In case you missed it: Sixty UIRA members heard Doug Newman and Linda Simpson from the Seniors Independent Living Collaborative in Illinois present “Aging Successfully Through Use of Smart Technology'” on Monday, February 24 in Schwab Auditorium of Coralville public library. The presentation included research findings related to independent living needs of older adults aging in place, benefits of using smart devices and services, and resources available for investigating the use of smart devices in the home. Here are links to resources highlighted by the presenters and a link to their Seniors Independent Living Collaborative web site.
● Consumer’s Guide to Aging in Place: Smart Devices & Services ● Smart Self Reliance Clearinghouse
● Care Provider’s Guide to Smart Home Devices & Services ● Mid-American Smart Energy Programs
On Thursday, January 9, 2020, at 10:30 a.m., come tour the new, additional FilmScene space (Theatre 1) at the Chauncey (404 E. College St.) that opened last October. Attendees who drive should park in the Chauncey Swan Parking Ramp, prepay for 1.5 hours, and enter the Chauncey via the College Street entrance. FilmScene at The Chauncey offers a passenger drop-off zone on College Street and a covered walkway from the parking ramp. To access FilmScene, it might be easiest to enter the upper levels of the ramp from the College Street bridge. Find a link to the parking ramp and instructions for access and payment at https://www.icgov.org/parkingmeters#Parking%20ramps; the Chauncey Swan Parking Ramp is the first detailed under the “Automated Ramps” heading.
In case you missed it: Approximately 75 UIRA members attended the January 9 program at FilmScene in the new Chauncey downtown. Members heard presentations by Andrew Sherburne and Dan Stolley on the history and importance of non-profit cinema in our community, opportunities for volunteer involvement, and had an opportunity to tour the new facility. Note that volunteers get to see movies for free.
Mark your calendar now for May 5 or May 12 to visit the Iowa City Municipal Airport. Learn about the history and current activities at our Iowa City Airport. Same tour program both dates; attend either day, from 1:00 to 3:00 pm. Details to follow.
Learn about the upcoming year retiree insurance plan benefits on Thursday, November 7, 2019, 2:00 to 4:00 pm. No reservations needed. This program will be recorded and a link published in the next Gray Hawk. It's at Parkview Church, 15 Foster Road, Iowa City.
TRAIL of Johnson County will bring the humor and thoughtful insights of award-winning playwright Janet Schlapkohl to the Coralville Public Library’ Schwab Auditorium on Thursday, October 10. Doors open to this free public event at 4:00 p.m., with the program beginning at 4:30 p.m. followed by a reception from approximately 5:30 p.m. to 6:00 p.m. Schlapkohl’s monologue, called “Invisibility, Elderly Cats, and Swimming Raccoons,” weaves her experiences as the daughter of aging parents and spouse of a large-animal veterinarian into a funny, edgy, yet loving look at the so-called golden years, tarnish and all.
“You never want to miss a chance to laugh, especially in today’s climate,” said Schlapkohl. “This monologue is about the foibles and fun of growing older ourselves, or witnessing our parents aging and caring for them.” Schlapkohl earned her MFA degree in playwriting from the University of Iowa and is the founder of Combined Efforts Theatre and director of Country Camp, LLC. She is the recipient of the Isabelle Turner Human Rights Award, the Richard Maibaum Award, the Finkbine Award for Human Rights, and was selected as a 2014 Visionary Playwright by Theater Masters. She is currently an adjunct assistant professor in the UI Department of Theatre Arts.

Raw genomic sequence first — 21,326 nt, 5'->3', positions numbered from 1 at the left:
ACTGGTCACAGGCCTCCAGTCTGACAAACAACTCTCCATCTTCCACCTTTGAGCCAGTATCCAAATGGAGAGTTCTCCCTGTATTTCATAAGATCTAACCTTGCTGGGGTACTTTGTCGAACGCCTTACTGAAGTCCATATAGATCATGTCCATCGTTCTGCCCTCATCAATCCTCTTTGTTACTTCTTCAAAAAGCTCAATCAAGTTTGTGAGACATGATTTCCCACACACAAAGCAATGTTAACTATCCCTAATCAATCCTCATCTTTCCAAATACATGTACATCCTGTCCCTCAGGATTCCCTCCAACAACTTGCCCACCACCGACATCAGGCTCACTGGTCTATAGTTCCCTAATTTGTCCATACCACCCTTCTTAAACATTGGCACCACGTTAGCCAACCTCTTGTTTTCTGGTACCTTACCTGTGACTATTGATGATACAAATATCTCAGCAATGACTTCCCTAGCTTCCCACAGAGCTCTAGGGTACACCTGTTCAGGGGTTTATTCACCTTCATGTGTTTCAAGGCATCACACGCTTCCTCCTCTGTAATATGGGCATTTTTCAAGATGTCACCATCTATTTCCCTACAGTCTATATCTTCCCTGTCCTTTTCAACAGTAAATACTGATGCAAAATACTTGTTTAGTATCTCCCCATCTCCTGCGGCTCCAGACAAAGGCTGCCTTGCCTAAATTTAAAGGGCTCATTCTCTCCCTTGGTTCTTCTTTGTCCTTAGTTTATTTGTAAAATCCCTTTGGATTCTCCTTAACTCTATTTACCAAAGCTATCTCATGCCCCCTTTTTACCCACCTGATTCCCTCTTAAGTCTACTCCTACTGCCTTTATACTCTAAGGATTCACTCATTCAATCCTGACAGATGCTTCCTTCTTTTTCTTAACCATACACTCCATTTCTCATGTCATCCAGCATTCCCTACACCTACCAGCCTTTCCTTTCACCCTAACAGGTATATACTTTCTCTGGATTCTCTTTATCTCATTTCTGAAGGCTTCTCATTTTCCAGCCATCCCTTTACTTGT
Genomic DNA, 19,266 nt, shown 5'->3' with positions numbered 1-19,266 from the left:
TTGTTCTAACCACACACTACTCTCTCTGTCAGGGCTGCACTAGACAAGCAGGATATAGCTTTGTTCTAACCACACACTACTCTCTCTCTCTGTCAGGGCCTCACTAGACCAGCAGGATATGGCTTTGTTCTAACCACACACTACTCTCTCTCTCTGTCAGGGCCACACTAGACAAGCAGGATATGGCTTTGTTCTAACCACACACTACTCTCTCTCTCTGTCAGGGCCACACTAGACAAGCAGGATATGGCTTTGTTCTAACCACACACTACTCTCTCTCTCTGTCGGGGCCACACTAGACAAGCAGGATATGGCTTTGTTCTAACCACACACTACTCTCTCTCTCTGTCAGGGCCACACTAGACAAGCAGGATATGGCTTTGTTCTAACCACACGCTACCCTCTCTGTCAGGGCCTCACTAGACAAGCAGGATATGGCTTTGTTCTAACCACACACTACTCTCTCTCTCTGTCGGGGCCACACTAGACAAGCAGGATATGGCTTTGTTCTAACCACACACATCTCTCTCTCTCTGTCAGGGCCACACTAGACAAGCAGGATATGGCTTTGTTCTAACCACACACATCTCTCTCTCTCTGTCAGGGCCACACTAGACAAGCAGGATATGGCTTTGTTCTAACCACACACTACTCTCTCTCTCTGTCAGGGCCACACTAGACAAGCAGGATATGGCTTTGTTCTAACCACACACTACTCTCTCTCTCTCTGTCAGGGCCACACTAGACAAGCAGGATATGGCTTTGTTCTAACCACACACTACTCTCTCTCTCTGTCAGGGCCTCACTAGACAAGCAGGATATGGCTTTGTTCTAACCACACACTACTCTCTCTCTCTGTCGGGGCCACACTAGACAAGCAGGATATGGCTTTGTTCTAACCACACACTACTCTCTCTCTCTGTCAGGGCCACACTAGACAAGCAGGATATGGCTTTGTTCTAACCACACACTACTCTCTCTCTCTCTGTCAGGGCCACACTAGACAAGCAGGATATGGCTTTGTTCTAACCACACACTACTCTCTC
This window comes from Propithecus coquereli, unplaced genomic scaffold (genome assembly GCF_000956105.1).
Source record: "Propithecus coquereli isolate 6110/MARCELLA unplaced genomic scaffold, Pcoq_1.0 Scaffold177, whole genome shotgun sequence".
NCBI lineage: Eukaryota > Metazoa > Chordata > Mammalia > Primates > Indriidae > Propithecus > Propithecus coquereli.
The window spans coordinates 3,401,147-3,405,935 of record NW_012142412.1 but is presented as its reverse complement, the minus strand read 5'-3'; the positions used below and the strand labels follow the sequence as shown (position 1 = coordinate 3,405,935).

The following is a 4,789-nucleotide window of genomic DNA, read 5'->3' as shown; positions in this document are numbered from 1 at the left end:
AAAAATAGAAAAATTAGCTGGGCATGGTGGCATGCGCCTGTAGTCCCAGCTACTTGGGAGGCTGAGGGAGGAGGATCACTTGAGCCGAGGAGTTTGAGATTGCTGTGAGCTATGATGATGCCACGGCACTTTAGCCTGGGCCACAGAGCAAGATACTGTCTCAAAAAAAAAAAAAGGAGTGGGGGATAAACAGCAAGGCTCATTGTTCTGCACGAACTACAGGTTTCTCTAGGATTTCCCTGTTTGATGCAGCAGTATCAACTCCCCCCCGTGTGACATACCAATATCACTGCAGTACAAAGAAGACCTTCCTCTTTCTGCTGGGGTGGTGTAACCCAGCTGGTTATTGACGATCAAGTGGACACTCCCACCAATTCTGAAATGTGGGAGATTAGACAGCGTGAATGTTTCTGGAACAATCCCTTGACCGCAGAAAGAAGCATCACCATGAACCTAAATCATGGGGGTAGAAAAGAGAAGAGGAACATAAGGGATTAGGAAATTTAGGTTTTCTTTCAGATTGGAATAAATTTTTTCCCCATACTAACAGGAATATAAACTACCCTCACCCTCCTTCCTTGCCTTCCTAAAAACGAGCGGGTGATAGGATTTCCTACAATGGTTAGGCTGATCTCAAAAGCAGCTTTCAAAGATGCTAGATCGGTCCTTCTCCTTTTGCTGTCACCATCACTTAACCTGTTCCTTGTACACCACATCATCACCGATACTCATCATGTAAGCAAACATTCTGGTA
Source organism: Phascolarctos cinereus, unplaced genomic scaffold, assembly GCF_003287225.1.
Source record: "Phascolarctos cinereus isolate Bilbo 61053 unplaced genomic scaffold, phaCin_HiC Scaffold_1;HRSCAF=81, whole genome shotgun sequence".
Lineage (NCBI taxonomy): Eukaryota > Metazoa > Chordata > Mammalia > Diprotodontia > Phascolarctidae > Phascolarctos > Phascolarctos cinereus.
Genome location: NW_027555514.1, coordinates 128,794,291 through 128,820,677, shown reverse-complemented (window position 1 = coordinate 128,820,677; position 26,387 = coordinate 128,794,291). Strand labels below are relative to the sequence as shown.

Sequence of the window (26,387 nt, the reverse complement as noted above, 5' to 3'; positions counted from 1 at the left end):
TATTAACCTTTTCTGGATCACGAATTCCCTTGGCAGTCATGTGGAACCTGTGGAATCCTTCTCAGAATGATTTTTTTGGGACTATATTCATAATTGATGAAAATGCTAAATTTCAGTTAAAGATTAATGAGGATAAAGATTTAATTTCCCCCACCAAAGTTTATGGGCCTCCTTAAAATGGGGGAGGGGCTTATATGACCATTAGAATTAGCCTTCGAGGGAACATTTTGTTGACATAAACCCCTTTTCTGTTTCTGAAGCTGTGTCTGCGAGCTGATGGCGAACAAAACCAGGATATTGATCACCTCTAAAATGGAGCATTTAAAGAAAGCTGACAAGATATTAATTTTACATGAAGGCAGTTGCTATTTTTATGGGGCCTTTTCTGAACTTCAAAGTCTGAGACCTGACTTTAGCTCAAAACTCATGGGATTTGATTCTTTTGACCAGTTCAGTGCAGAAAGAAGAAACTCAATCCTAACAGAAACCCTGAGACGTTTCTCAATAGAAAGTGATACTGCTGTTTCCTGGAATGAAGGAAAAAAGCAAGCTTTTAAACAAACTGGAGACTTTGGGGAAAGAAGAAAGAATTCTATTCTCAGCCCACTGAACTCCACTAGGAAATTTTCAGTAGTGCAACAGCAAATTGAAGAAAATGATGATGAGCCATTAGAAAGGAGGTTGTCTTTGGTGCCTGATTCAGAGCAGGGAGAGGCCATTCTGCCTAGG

Prior to Schlapkohl’s performance, the audience will be treated to music by Mektoub, an eclectic local trio formed by John Rapson, recently retired head of Jazz Studies at the UI, with fellow "Hot Tamale Louie" veterans Daniel Gaglione and Ryan Smith. The program will close with light refreshments and a chance to talk with the artists. TRAIL of Johnson County is a membership-based nonprofit organization that helps older adults live more safely and comfortably in the places they call home. For more information visit www.trailofjohnsoncounty.org.
The UIRA will again sponsor a Flu Vaccination Clinic and Fitness Screening, hosted by the Visiting Nurse Association of Johnson County and Johnson County Livable Community. The clinic will be held on Thursday, October 17, 2019, noon to 2:00 p.m. in the lower level of the Hills Bank, located at 1009 Second Street in Coralville. Park at the rear (north side) of the building, use the entrance at that location, and proceed downstairs to the clinic. Remember to bring your Medicare or Medicare Advantage cards.
UI Athletics and Iowa Athletics Development invite you for lunch and a tour of the new North End Zone at Kinnick Stadium on Tuesday, October 29. Boxed lunches will be served in the Ted Pacha Family Club at 11:45, with brief remarks at 12:15 p.m. A tour will follow from 12:30 -1:00 p.m. Parking is available in Ramp 3 (Clock Tower Ramp) at the corner of Hawkins and Evashevski Drives. There are also parking meters on the west and south sides of the UI Rec Building. Please enter the Ted Pacha Family Club via the skywalk entrance. The skywalk is accessible from the West Campus Transportation Center or Ramp 3. Space is limited! Please RSVP with your name and any dietary limitations (e.g., vegetarian or gluten-free) to: firstname.lastname@example.org.